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Charges of anti-Muslim prejudice flew thick and fast following Fox News anchor Lauren Green's interview with Reza Aslan, a religious scholar and the author of Zealot: The Life and Times of Jesus of Nazareth in which she repeatedly asked Aslan why, as a Muslim, he is interested in writing about Jesus' life.
Full piece here.
Amazon appears to have slashed the prices of its books, thanks to an Overstock.com promo in which it priced all of its books at least 10 percent below Amazon.
The aggressive pricing strategy has been enough to see Bezos & Co. cut the prices of hardcover book by between 50 percent and 65 percent compared to the usual cover price. Those kinds of discounts have never been seen on Amazon before; typically, it knocks around 40 to 50 percent off as a maximum.
This post has its roots in a post from /r/booklists which linked to a blog post about the "Top 10 Top 100 Book Lists". This post linked to 10+ "Top 100" book lists from sources such as TIME magazine, Entertainment Weekly, Modern Library, etc. They were all in such different formats, and such different ways of being presented that I wanted to amalgamate all of these into one master "list" in order to compare them (thirteen lists in total since I also added in the first 100 of the Reddit's 200 favorite books). I have since thrown this into a pdf file on Scribd if anyone is interested. My next step was to compare each of these and see what books are most recommended in top lists. I omitted two lists (100 most influential books ever written and 100 Major works of creative nonfiction) since there was VERY LITTLE overlap between the other lists which were primarily fiction. I made one giant list that combined 11 "Top 100" Book Lists. The complete table, again available as a PDF on Scribd lists all the books I'm the left hand column and all the lists along the top. An 'X' denotes that the book was included in that list regardless of position. The books are sorted vertically by the number of lists in which the book is included.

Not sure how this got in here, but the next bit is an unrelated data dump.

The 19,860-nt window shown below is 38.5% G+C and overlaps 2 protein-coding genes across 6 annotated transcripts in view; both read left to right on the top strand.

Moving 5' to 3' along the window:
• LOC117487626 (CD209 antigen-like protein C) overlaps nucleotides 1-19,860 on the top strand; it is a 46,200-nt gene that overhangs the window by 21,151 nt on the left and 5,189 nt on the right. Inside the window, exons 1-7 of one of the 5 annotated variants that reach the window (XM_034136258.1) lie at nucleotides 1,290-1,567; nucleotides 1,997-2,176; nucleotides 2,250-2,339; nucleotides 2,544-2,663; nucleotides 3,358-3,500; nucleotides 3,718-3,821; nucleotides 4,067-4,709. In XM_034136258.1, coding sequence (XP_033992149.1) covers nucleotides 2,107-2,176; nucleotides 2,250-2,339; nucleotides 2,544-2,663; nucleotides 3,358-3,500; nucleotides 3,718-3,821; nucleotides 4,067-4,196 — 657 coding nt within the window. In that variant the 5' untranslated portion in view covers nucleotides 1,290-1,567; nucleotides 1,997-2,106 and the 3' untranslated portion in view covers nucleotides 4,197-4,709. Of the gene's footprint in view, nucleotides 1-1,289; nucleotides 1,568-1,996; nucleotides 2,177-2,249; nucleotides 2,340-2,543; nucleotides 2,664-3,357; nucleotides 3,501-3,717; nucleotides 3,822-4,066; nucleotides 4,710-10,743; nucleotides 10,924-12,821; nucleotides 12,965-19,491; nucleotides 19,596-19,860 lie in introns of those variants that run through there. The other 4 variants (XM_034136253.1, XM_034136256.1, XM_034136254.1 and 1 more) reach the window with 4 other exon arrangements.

INteresting Reddit Discussion... Does listening to an audiobook provide the same intellectual advantages or rewards as actually reading the book?
One comment points to this:
“The way this is usually interpreted is that once you are good at decoding letters into sound, which most of us are by the time we’re in 5th or 6th grade, the comprehension is the same whether it’s spoken or written,” explained University of Virginia psychology professor Dan Willingham
Two irreversible trends are at fault here, neither of which can be altered by even a really persuasive essay. One is that the illustrated book cover, like painted movie posters or newspaper comics, is pretty much dead. Fonts, stock photos, and Photoshop are cheaper than commissioning illustrations. With the imminence of Kindles and e-readers, this is all moot anyway; soon enough, book covers, like album covers before them—like albums themselves, or sheet music for popular songs, or dance cards—will be a quaint, old-timey thing you have to explain to the uninterested young, and there’ll be one fewer excuse to strike up conversations with pretty strangers on the subway.
An ex-military man tries his hand at writing, publishes a debut detective novel and wins critical acclaim. But here's the twist in the tale: The true identity of the author is none other than "Harry Potter" creator J.K. Rowling.
It's impressive literary wizardry by Rowling, who said she relished the freedom of writing "The Cuckoo's Calling" under her pseudonym Robert Galbraith.
Full story -- USA Today
Book is currently #1 on Amazon -- The Cuckoo's Calling
As audiobooks flourish, thanks in part to digital technologies, the industry has given many aspiring actors a steady paycheck.